Recently I had surgery to repair a torn tendon in my right shoulder. I was told to expect a painful recovery. It wasn’t. I was told the physical therapy would be a long and painful process. It’s not.
What I found instead was that it’s hell being left-handed in a right-handed world. I never knew so many public restrooms had toilet paper holders on the right. I’ve invented new yoga poses contorting my body to reach across with my arm in a sling and my pants down around my ankles!
During the time when my frustration was at its peak, I started binge-watching the HGTV show Rehab Addict. I’d never watched it before but was suddenly obsessed with the show and its blond dynamo, Nicole Curtis, slinging her nail gun and wielding power tools that outweighed her. She’s fierce! And I love her can-do attitude.
In one episode, she’s rehabbing a 1910 home in need of a new foundation. Were she to have hoisted the house Popeye-style, sans equipment and crew, it wouldn’t have surprised me one bit. There’s nothing this girl can’t do. Crawl onto a roof and tear down a chimney? Redo an entire bathroom for under $100? No problem! Oh, and did I mention she’s also a single mom?
Once upon a time, I was a single mom, too, living below the poverty-line with my two kids in an old house falling down around our ears. I wasn’t handy but got good at repairs. I installed a shower. I patched the roof when it leaked. Each week I scrubbed the walls behind furniture and inside closets with bleach to get rid of the mold that would otherwise have resulted in the house version of a chia pet.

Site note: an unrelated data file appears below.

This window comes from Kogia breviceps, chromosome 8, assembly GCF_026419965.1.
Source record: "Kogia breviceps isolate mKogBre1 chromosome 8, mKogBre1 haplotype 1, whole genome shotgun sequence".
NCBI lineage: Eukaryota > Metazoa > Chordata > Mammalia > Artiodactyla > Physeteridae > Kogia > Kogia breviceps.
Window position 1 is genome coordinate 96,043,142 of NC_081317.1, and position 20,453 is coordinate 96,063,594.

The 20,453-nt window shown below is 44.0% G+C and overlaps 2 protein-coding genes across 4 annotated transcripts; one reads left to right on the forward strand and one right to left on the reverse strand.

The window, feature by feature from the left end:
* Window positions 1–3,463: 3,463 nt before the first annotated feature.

At the time, I was a struggling writer. Our house wasn’t winterized, so I put my desk and typewriter in the kitchen where I could stay warm with the oven on and its door open (and where I stuck my head should the rejection letters that arrived daily in the mail ever get to be too much).
I never gave up hope. I believed in myself—believed I’d one day be published. When I look back, I marvel at the young woman I was, swimming against the tide, trusting in the power of my determination.
I sold some magazine articles and eventually became a writer for hire, churning out teen romances for a book packager. I was one of a select stable that helped launch the popular Sweet Valley High series.
Then, finally, I wrote the novel that had been burning a hole in me. I had some dark days when I doubted myself—who was I to think I could pull this off?—but nine months later, I also had a finished manuscript. The day of the book auction, which had three publishers in a bidding war, my dream came true and my belief in myself was validated when the final bid came in: a whopping high six-figure sum.
It got better. Garden of Lies went on to become a New York Times best-seller. Movie rights were optioned. Foreign rights were sold (22 languages in all).
One snowy day, as I stood outside the Barnes & Noble on Fifth Avenue in New York, where I live, and gazed in wonder at the copies of my novel piled high in the window, I thought, If I never achieve another milestone in my life, I’ll always have this.
If there’s a moral to my story it’s this: You can move mountains (or a house if you’re Nicole Curtis). Don’t believe naysayers who tell you it can’t be done. Dream it and then go do it. If you fail, it will lead to other opportunities, and at least you’ll have tried. The trick is you have to keep going.
My career has had its ups and down through the years, but I’m still doing what I love, what I’d do for free if I didn’t get paid. Which is pretty darn cool. With the publication of my sixteenth novel, Bones and Roses, an experiment in self-publishing, I’m also pushing the boundaries as a writer.
“I want brick!” Nicole says when she’s knocking holes in plaster.
What’s your brick?
New York Times best-selling novelist Eileen Goudge is the author of 15 women’s fiction titles, which include Garden of Lies, published in 22 languages around the world. Bones and Roses is the first book in her Cypress Bay Mysteries series. She lives in New York City with her husband, television film critic and entertainment reporter Sandy Kenyon.